Five mobile learning pitfalls to avoid
In keeping with our monthly theme, Mark Bennett steers us through the rocky territory of mobile best practice.
It’s hard to miss the mobile revolution that is taking place, transforming how we communicate and consume content in all aspects of our daily lives much like the internet did in the late 90s. With mobile technologies predicted to be the most disruptive game changer for global learning in 2014 and beyond, now is the time to seize the potential that mobile devices offer for learning anywhere, anytime. But beware: transitioning from elearning to mobile learning may not be as straightforward as you might think. Here are the five most common pitfalls and how you can avoid them:
Don’t just shrink it, rethink it
The biggest mistake of all is to think that m-learning is elearning on a mobile. While some legacy elearning content can be made mobile-friendly, the most effective mobile learning initiatives are designed from the ground up with a mobile-first mentality. Think about the whole structure and design of the course - what works well on a desktop might not work at all on a tablet or smartphone. As well as shrinking images and decreasing text volume, it is important to consider how the course actually works. Take ‘drag and drop’ for example: while it’s a good way to test learner knowledge on a PC, screen size restraints make ‘click to reveal’ a better choice for mobile devices.
Mobile learning is all about learning at the point of need. While desk-bound employees may have time to sit through a learning objectives screen on their elearning course, mobile workers capitalising on a spare five minutes before a meeting or on a train journey expect to get to the learning information they need far more quickly.
Failing to use mobile features
There is no point having a mobile course if you just use text, images and radio buttons. Device capabilities such as touch screens, tilt sensors, media clips, GPS, and gesture control all offer the potential for a more engaging learning experience. Apple and its Android rivals have spent millions creating all the latest features on their devices, so use them! Think back to the very first time you used a tablet. Do you remember being amazed at how you could navigate with the swipe of a finger? ‘Next’ buttons take up valuable space; you can win over your learners by making them a thing of the past. All you need to do is tell them at the outset that they can swipe to navigate backwards and forwards through the course. The recent release of Captivate 8 makes it very easy to add this feature to courses.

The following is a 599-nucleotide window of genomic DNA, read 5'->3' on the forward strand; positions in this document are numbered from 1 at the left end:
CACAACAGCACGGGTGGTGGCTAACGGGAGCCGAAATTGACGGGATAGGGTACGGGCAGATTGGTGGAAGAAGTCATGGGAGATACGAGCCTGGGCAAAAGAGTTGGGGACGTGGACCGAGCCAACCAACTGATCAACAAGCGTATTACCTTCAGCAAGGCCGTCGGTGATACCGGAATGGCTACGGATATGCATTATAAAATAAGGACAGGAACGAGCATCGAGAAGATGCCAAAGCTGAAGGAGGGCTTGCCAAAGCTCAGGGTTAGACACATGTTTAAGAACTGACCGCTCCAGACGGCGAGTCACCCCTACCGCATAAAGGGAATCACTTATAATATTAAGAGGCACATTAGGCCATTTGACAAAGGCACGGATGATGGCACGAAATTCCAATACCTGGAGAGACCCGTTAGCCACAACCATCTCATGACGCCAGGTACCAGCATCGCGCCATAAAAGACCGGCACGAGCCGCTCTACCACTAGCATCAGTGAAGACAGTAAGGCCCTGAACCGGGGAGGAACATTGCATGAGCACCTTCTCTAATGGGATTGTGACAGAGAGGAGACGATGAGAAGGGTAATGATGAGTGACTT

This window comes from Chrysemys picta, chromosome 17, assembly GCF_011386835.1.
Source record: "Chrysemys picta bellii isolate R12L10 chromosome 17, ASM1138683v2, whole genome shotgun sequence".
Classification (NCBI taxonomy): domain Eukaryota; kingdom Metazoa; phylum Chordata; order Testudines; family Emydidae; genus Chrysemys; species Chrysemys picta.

Not doing the groundwork
It is important to develop a mobile learning strategy which considers what devices you will support, what IT systems may be needed, whether there is a BYOD policy in place and what use cases will be satisfied. Failure to do the groundwork can result in learner expectations not being met and your organisation being ill-prepared for the future.
Never assume your mobile content will work on every device and platform. Learning has moved well and truly beyond the single screen and there are now more than 3500 different versions of the Android OS alone, including one on a Samsung fridge. While ‘pre-breakfast fridge-learning’ may be a step too far, you do need to be aware of which devices learners will be using to access your courses. Responsive design and ‘auto fit’ capability are increasingly enabling media and interactions to work well across multiple screen sizes.
Forgetting to optimise multimedia for mobile
Remember that a 300MB product demonstration video isn’t going to be delivered efficiently over a mobile data connection. So consider download speeds and ensure your multimedia assets are optimised for all required platforms and devices. Make images, videos and audio as small as you can without comprising quality and usability.
You will need to re-encode any .mov files to .mp4 files if you want them to play on PCs, Macs, iOS and Android. Keep videos to a maximum of 1-2 minutes long, with a file size of no more than 4MB. Where possible, try to split videos into smaller bite-sized chunks as learners will be more engaged clicking through a series of 20 second snapshots or ‘talking heads’ than watching one long video.
Don’t just deploy and forget
Finally, the most successful mobile learning initiatives seek continuous feedback from all stakeholders to ensure constant improvement. New devices and operating systems are regularly appearing in the marketplace and it’s important that courses work effectively on them. There is nothing more annoying than a fully working course on launch day which turns out not to work the next day when Apple releases its latest OS. While we can’t always predict the future, courses need to be as future-proof as possible.
With the rapid rise of mobile devices in the workplace, mobile will continue to be one of the most debated topics this year. With careful planning the common pitfalls can be easily avoided, allowing you instead to focus on using mobile learning for real business advantage.
Mark Bennett is a senior content developer at Kallidus and the first person to win the ‘elearning designer of the year’ e-Learning Award. For more information visit www.kallidus.com or follow @Kallidus on Twitter.